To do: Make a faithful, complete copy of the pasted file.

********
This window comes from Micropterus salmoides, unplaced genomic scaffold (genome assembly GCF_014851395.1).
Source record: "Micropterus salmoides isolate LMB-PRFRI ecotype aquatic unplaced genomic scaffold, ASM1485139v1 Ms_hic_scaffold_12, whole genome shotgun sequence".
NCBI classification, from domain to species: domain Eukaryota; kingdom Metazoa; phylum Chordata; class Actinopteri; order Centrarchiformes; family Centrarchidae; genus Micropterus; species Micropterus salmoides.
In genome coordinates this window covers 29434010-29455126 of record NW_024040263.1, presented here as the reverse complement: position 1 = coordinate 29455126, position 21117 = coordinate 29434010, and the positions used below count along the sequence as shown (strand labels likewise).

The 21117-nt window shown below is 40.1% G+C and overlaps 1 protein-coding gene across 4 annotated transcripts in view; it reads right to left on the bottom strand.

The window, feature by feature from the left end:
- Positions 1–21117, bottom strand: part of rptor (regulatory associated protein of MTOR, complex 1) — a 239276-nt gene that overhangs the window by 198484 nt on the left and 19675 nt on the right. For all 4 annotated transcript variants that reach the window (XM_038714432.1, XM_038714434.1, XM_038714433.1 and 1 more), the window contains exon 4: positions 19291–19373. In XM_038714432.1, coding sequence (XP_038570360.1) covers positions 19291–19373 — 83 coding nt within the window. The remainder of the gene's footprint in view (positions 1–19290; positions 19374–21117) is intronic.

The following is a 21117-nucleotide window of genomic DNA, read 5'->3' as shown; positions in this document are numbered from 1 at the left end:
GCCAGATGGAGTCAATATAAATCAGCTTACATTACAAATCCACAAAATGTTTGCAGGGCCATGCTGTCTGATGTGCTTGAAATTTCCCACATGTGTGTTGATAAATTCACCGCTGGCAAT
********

This window comes from Micropterus salmoides, unplaced genomic scaffold (genome assembly GCF_014851395.1).
Source record: "Micropterus salmoides isolate LMB-PRFRI ecotype aquatic unplaced genomic scaffold, ASM1485139v1 Ms_hic_scaffold_12, whole genome shotgun sequence".
NCBI classification, from domain to species: domain Eukaryota; kingdom Metazoa; phylum Chordata; class Actinopteri; order Centrarchiformes; family Centrarchidae; genus Micropterus; species Micropterus salmoides.
In genome coordinates this window covers 29434010-29455126 of record NW_024040263.1, presented here as the reverse complement: position 1 = coordinate 29455126, position 21117 = coordinate 29434010, and the positions used below count along the sequence as shown (strand labels likewise).

The 21117-nt window shown below is 40.1% G+C and overlaps 1 protein-coding gene across 4 annotated transcripts in view; it reads right to left on the bottom strand.

The window, feature by feature from the left end:
- Positions 1–21117, bottom strand: part of rptor (regulatory associated protein of MTOR, complex 1) — a 239276-nt gene that overhangs the window by 198484 nt on the left and 19675 nt on the right. For all 4 annotated transcript variants that reach the window (XM_038714432.1, XM_038714434.1, XM_038714433.1 and 1 more), the window contains exon 4: positions 19291–19373. In XM_038714432.1, coding sequence (XP_038570360.1) covers positions 19291–19373 — 83 coding nt within the window. The remainder of the gene's footprint in view (positions 1–19290; positions 19374–21117) is intronic.

The following is a 21117-nucleotide window of genomic DNA, read 5'->3' as shown; positions in this document are numbered from 1 at the left end:
GCCAGATGGAGTCAATATAAATCAGCTTACATTACAAATCCACAAAATGTTTGCAGGGCCATGCTGTCTGATGTGCTTGAAATTTCCCACATGTGTGTTGATAAATTCACCGCTGGCAAT